The Church of England issued a formal apology to LGBTQ members of the Anglican Communion who have felt excluded by the institution even as officials decided to continue to bar same-sex marriages in its churches.
"We want to apologize for the ways in which the Church of England has treated LGBTQI+ people — both those who worship in our churches and those who do not," the bishops of the church wrote in "Living in Love and Faith," a report released Friday following a six-year consultation period about identity, sexuality, relationships and marriage.
"For the times we have rejected or excluded you, and those you love, we are deeply sorry," the statement continued. "The occasions on which you have received a hostile and homophobic response in our churches are shameful and for this we repent.
"As we have listened, we have been told time and time again how we have failed LGBTQI+ people. We have not loved you as God loves you, and that is profoundly wrong. We affirm, publicly and unequivocally, that LGBTQI+ people are welcome and valued: we are all children of God."
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The apology came days after the church announced that bishops would uphold its historical teaching that marriage is between one man and one woman during their general synod in London next month.
Bishops instead offered proposals urging "prayers of dedication, thanksgiving or for God's blessing" on same-sex couples, according to a recent press release.
The proposals include "a range of draft prayers" that clergy can use to bless same-sex couples "who have marked a significant stage of their relationship such as a civil marriage or civil partnership," the release said.
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Archbishop of Canterbury Justin Welby said he would not be using the new prayers, which clergy are permitted to use at their discretion.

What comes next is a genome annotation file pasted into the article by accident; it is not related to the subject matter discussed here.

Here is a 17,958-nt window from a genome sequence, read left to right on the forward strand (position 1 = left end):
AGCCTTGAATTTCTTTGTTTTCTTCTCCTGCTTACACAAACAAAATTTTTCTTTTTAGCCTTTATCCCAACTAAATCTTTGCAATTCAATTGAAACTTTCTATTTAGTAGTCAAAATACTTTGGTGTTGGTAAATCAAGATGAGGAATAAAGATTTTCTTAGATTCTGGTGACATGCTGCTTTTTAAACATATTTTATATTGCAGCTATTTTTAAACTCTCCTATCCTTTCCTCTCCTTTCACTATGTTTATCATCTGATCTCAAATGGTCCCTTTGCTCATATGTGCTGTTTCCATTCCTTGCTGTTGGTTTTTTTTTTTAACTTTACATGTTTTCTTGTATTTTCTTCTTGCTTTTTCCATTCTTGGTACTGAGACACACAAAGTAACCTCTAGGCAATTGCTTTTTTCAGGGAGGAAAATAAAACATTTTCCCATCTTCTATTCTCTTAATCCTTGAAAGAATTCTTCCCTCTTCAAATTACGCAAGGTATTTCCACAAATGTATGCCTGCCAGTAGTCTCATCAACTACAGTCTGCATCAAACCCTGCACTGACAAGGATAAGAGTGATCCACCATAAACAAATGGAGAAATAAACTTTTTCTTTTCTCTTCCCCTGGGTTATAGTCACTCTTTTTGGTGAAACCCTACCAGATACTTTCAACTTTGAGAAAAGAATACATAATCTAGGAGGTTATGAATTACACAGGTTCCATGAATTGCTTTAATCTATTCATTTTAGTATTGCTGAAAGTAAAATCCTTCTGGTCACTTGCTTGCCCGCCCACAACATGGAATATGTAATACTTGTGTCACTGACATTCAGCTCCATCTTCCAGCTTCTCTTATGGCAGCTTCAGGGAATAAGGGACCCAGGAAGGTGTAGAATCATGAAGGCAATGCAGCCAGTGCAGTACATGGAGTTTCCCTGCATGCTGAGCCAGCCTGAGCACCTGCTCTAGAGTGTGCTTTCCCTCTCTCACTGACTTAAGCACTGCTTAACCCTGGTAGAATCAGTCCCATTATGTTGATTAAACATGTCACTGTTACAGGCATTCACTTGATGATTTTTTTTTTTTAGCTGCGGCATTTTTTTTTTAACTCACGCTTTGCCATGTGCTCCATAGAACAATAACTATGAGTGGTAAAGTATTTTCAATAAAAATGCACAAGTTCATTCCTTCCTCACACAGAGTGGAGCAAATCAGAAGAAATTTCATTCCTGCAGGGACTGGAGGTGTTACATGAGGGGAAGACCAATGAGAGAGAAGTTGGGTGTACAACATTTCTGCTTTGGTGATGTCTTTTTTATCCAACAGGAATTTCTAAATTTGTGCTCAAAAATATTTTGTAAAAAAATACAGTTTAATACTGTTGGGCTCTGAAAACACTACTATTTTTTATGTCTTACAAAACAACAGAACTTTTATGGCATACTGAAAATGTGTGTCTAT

"Because of my pastoral care and responsibility in being a focus of unity for the whole Communion, I will — while being extremely, joyfully celebratory of these new resources — I will not personally use them in order not to compromise that pastoral care," Welby said during a Friday press conference.
Calvin Robinson, an Anglican deacon in the separatist Free Church of England who recently has claimed that his ordination in the Church of England was "snatched away" because of his conservative theological views, condemned the recent proposals from the bishops as "a clear fudging of the law" in a statement to Fox News Digital.
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"In the secular world, there are many options for people living alternative lifestyles—civil partnerships, gay marriage, etc. There is no 'equality' or 'rights' issue here," said Robinson, who explained his belief is that the Bible and Christian teaching are "quite clear" that marriage was instituted by God as between one man and one woman to form a basis for families.
"The bishops understand this; instead of proposing to alter doctrine, they are attempting to skirt it," Robinson said. "Allowing the 'blessing' of same-sex relationships is essentially enabling the blessing of sin; that is dark. Christ taught us that we are all sinners but that we should repent, ask his forgiveness, and turn away from our sins. The Church is now attempting to undermine the Word of God by encouraging people to live in sin."
Robinson predicted that the Church of England's position "will not end well."